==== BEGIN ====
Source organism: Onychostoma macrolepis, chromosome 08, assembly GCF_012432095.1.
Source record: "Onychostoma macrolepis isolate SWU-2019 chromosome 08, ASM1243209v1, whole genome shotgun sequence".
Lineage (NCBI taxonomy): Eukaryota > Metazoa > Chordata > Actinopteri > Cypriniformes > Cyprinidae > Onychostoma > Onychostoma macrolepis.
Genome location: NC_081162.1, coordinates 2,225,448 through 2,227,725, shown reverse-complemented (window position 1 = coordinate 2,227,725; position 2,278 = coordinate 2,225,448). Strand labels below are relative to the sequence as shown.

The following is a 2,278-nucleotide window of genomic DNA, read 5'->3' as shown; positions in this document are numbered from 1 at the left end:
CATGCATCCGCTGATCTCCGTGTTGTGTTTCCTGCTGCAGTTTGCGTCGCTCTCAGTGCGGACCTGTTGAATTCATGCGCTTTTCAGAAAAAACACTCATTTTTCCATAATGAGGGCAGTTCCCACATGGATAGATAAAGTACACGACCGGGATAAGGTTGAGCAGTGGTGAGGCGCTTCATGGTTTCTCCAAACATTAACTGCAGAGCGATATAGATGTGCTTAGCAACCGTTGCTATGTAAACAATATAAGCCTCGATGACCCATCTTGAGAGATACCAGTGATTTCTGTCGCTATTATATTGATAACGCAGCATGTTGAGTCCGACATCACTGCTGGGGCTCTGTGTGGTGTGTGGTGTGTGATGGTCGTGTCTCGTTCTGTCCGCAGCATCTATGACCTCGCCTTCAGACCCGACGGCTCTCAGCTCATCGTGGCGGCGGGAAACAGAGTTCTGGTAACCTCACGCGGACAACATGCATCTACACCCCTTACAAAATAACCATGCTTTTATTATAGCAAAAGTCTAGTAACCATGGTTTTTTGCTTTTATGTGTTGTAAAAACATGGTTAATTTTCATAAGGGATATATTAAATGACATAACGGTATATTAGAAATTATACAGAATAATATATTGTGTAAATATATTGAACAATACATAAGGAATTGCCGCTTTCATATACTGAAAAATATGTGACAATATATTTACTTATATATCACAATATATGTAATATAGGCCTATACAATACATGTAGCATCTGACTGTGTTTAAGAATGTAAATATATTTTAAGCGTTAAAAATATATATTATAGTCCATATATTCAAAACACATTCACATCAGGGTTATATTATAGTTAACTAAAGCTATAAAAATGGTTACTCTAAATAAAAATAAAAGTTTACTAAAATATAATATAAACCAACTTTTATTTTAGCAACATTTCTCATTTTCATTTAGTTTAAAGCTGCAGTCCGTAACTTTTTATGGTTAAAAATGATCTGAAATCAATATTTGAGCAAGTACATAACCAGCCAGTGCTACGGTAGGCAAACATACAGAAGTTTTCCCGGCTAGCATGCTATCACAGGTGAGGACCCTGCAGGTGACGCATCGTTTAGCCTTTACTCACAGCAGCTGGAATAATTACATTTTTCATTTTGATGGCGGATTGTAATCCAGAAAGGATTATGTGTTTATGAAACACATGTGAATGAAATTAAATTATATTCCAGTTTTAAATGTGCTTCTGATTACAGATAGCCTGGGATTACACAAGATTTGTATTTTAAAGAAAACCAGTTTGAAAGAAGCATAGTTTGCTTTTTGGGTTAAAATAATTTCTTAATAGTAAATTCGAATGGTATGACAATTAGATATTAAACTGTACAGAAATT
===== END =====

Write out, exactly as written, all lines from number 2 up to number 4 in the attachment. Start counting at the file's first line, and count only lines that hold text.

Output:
Source record: "Onychostoma macrolepis isolate SWU-2019 chromosome 08, ASM1243209v1, whole genome shotgun sequence".
Lineage (NCBI taxonomy): Eukaryota > Metazoa > Chordata > Actinopteri > Cypriniformes > Cyprinidae > Onychostoma > Onychostoma macrolepis.
Genome location: NC_081162.1, coordinates 2,225,448 through 2,227,725, shown reverse-complemented (window position 1 = coordinate 2,227,725; position 2,278 = coordinate 2,225,448). Strand labels below are relative to the sequence as shown.